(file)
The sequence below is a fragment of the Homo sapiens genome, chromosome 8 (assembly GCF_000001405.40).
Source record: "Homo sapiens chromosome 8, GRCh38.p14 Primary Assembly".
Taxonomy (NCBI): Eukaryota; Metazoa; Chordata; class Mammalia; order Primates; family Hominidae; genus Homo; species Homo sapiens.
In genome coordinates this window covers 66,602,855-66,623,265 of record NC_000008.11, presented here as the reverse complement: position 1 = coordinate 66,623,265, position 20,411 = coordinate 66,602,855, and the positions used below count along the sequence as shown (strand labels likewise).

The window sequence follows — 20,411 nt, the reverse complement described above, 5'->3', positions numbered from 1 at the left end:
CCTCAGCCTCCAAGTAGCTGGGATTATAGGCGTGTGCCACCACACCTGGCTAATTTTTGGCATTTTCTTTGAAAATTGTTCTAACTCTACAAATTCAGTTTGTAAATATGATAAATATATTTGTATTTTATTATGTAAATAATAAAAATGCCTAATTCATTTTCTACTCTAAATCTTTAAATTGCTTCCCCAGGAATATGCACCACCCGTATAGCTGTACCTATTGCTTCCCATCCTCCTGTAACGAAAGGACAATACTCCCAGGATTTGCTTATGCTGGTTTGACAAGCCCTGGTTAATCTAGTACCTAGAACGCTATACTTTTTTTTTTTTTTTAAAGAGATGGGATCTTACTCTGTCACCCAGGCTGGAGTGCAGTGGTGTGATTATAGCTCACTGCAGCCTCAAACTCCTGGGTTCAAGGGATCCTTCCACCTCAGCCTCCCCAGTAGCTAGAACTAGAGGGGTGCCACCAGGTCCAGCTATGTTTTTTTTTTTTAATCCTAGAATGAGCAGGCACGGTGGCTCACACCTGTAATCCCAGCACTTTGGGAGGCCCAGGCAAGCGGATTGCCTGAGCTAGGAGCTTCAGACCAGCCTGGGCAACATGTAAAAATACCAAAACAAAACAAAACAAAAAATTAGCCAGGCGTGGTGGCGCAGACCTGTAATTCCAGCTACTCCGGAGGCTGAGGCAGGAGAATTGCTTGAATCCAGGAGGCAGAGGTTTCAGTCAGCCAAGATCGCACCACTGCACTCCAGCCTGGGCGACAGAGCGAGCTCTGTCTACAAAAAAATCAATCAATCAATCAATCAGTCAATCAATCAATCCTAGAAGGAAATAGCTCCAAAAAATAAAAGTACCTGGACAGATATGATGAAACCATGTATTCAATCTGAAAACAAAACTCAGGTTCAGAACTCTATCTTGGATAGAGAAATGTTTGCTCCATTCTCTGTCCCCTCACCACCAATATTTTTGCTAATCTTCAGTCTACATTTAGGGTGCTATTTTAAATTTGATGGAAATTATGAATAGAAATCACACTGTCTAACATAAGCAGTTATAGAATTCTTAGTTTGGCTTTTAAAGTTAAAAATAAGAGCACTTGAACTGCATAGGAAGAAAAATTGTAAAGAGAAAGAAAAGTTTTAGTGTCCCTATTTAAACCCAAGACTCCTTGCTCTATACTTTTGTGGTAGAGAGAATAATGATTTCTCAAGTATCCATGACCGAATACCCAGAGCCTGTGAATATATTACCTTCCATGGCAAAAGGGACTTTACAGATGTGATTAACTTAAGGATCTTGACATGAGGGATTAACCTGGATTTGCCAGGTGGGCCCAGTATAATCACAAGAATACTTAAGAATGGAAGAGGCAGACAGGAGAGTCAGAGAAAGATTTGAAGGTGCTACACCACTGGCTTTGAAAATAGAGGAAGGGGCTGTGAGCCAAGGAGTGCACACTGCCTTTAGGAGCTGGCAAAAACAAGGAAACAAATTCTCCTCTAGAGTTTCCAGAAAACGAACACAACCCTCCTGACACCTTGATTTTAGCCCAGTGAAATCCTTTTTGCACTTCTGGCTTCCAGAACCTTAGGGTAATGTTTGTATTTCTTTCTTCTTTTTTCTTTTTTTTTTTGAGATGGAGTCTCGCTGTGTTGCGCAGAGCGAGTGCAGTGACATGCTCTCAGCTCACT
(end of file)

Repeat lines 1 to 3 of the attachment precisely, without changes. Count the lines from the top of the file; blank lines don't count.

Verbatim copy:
The sequence below is a fragment of the Homo sapiens genome, chromosome 8 (assembly GCF_000001405.40).
Source record: "Homo sapiens chromosome 8, GRCh38.p14 Primary Assembly".
Taxonomy (NCBI): Eukaryota; Metazoa; Chordata; class Mammalia; order Primates; family Hominidae; genus Homo; species Homo sapiens.